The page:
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Baltimore seeks to dismiss Pratt pay discrimination lawsuit

Investment losses also took their toll on the Enoch Pratt Free Library last fiscal year, according to the audit presented Wednesday to the Board of Estimates.

(File photo)

Baltimore’s Enoch Pratt Free Library paid a male librarian supervisor more than female employees with the same title because his job description included other responsibilities and his pay was commensurate with past experience, lawyers for the city have argued in seeking to dismiss a federal discrimination lawsuit.

The U.S. Equal Employment Opportunity Commission, in a lawsuit filed in September, alleged the Pratt violated federal law by paying female librarian supervisors lower wages than their male counterparts. The mayor and City Council are also named as defendants in the lawsuit.

But in a court filing Monday, the defense argues the EEOC did not show the male librarian and the other librarian had the same “job duties” as is required in a lawsuit alleging a violation of the Equal Pay Act of 1963, which prohibits sex-based discrimination in compensation. The lawsuit claims librarian supervisors had the same “core duties,” which the city calls a “bald conclusion.”

“His salary is reflective of his entire career and that’s how the disparity came about,” City Solicitor Andre Davis said Tuesday.

Ann Marie Harvey began working as a librarian the Neighborhood Library Services Division in 1997, and was promoted to supervisor position in 2002, according to the lawsuit. In June 2015, the Pratt hired a male library supervisor who had previously been with the organization but had left to accept a job at the Cecil County library system. Before his resignation from the Pratt, he earned a lower annual salary than Harvey and other female librarians based on their respective years of service and experience, the lawsuit states.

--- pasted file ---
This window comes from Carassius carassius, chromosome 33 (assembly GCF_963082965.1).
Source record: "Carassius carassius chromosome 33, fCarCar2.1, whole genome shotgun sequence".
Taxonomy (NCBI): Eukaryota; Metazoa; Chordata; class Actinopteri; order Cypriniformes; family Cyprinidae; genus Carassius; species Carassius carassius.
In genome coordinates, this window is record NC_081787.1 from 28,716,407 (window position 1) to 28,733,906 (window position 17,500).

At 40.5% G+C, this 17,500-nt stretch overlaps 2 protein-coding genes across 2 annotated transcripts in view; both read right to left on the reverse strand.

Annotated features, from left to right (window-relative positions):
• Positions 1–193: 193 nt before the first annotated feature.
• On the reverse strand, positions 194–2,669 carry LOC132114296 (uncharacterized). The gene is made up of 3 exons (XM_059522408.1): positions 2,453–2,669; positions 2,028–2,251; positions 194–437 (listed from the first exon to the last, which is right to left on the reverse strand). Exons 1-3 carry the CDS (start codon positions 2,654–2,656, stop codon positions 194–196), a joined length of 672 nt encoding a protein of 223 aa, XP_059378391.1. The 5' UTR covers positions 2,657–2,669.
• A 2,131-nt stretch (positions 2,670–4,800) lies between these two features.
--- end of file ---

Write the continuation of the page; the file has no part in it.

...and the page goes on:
The EEOC alleges the Pratt paid the male employee $6,000 more than Harvey and between $1,000 to $6,000 more than four other female librarian supervisors who had more years of experience.

The city, in its motion to dismiss, counters it considered the male librarian’s past salary in Cecil County when determining his salary at the Pratt.

“Under city practice as currently implemented,” Davis said, “it’s appropriate to take into account, among other things, what a person is earning when a person is hired, so his salary in Cecil County would have been a factor that was examined.”

The city hopes to reach a settlement with the EEOC, he added.

“We’re hoping that we will be able to resolve the case voluntarily,” he said. “We’re always interested in trying to do that.”

EEOC Regional Attorney Debra M. Lawrence declined to comment on pending litigation.

The case is EEOC v. Enoch Pratt Free Library, et al., 1:17-cv-02860.

An applicant for a city government job can offer his or her salary history to get a better bargaining position, Davis said, but applicants aren’t required to give the information if the employer asks.

The General Assembly is considering a bill that would prohibit employers from asking applicants about past wages in an effort to stop what supporters say is perpetual pay gap for women and minorities and people switching industries. However, applicants would still be allowed to voluntarily disclose their past salary if it works to their advantage under the proposed law.

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